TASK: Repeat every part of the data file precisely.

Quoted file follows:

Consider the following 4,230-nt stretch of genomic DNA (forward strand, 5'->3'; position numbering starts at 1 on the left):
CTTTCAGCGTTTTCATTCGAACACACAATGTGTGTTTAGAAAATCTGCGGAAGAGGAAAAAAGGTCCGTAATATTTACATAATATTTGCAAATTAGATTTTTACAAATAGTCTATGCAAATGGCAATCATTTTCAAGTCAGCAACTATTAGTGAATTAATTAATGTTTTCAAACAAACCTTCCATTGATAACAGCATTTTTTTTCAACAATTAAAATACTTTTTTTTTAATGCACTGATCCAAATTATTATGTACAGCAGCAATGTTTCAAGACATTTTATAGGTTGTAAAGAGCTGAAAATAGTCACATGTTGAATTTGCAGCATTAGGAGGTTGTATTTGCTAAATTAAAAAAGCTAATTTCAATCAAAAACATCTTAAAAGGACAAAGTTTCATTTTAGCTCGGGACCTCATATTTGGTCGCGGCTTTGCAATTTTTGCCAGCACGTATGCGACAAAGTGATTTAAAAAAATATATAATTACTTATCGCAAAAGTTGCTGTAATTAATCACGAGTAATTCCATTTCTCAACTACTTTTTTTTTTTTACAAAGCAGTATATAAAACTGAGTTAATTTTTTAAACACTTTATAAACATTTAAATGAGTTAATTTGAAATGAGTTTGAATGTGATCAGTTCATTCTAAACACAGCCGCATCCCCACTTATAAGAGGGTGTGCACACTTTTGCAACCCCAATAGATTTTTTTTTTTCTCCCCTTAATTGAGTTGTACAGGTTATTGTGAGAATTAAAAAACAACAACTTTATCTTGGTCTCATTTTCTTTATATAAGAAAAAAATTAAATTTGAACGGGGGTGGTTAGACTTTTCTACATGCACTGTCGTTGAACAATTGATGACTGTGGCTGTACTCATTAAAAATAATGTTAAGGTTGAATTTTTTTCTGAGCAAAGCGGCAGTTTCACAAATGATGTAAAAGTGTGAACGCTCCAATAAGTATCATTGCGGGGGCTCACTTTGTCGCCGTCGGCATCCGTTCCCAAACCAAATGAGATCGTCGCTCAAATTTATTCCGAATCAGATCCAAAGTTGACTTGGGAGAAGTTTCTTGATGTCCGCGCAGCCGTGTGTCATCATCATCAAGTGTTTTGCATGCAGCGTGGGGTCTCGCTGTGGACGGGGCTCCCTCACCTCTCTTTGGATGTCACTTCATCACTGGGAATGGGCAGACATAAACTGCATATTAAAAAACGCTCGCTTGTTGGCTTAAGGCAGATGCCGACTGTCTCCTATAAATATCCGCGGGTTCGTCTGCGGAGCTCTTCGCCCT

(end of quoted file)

Consider the following 4,230-nt stretch of genomic DNA (forward strand, 5'->3'; position numbering starts at 1 on the left):
CTTTCAGCGTTTTCATTCGAACACACAATGTGTGTTTAGAAAATCTGCGGAAGAGGAAAAAAGGTCCGTAATATTTACATAATATTTGCAAATTAGATTTTTACAAATAGTCTATGCAAATGGCAATCATTTTCAAGTCAGCAACTATTAGTGAATTAATTAATGTTTTCAAACAAACCTTCCATTGATAACAGCATTTTTTTTCAACAATTAAAATACTTTTTTTTTAATGCACTGATCCAAATTATTATGTACAGCAGCAATGTTTCAAGACATTTTATAGGTTGTAAAGAGCTGAAAATAGTCACATGTTGAATTTGCAGCATTAGGAGGTTGTATTTGCTAAATTAAAAAAGCTAATTTCAATCAAAAACATCTTAAAAGGACAAAGTTTCATTTTAGCTCGGGACCTCATATTTGGTCGCGGCTTTGCAATTTTTGCCAGCACGTATGCGACAAAGTGATTTAAAAAAATATATAATTACTTATCGCAAAAGTTGCTGTAATTAATCACGAGTAATTCCATTTCTCAACTACTTTTTTTTTTTTACAAAGCAGTATATAAAACTGAGTTAATTTTTTAAACACTTTATAAACATTTAAATGAGTTAATTTGAAATGAGTTTGAATGTGATCAGTTCATTCTAAACACAGCCGCATCCCCACTTATAAGAGGGTGTGCACACTTTTGCAACCCCAATAGATTTTTTTTTTTCTCCCCTTAATTGAGTTGTACAGGTTATTGTGAGAATTAAAAAACAACAACTTTATCTTGGTCTCATTTTCTTTATATAAGAAAAAAATTAAATTTGAACGGGGGTGGTTAGACTTTTCTACATGCACTGTCGTTGAACAATTGATGACTGTGGCTGTACTCATTAAAAATAATGTTAAGGTTGAATTTTTTTCTGAGCAAAGCGGCAGTTTCACAAATGATGTAAAAGTGTGAACGCTCCAATAAGTATCATTGCGGGGGCTCACTTTGTCGCCGTCGGCATCCGTTCCCAAACCAAATGAGATCGTCGCTCAAATTTATTCCGAATCAGATCCAAAGTTGACTTGGGAGAAGTTTCTTGATGTCCGCGCAGCCGTGTGTCATCATCATCAAGTGTTTTGCATGCAGCGTGGGGTCTCGCTGTGGACGGGGCTCCCTCACCTCTCTTTGGATGTCACTTCATCACTGGGAATGGGCAGACATAAACTGCATATTAAAAAACGCTCGCTTGTTGGCTTAAGGCAGATGCCGACTGTCTCCTATAAATATCCGCGGGTTCGTCTGCGGAGCTCTTCGCCCT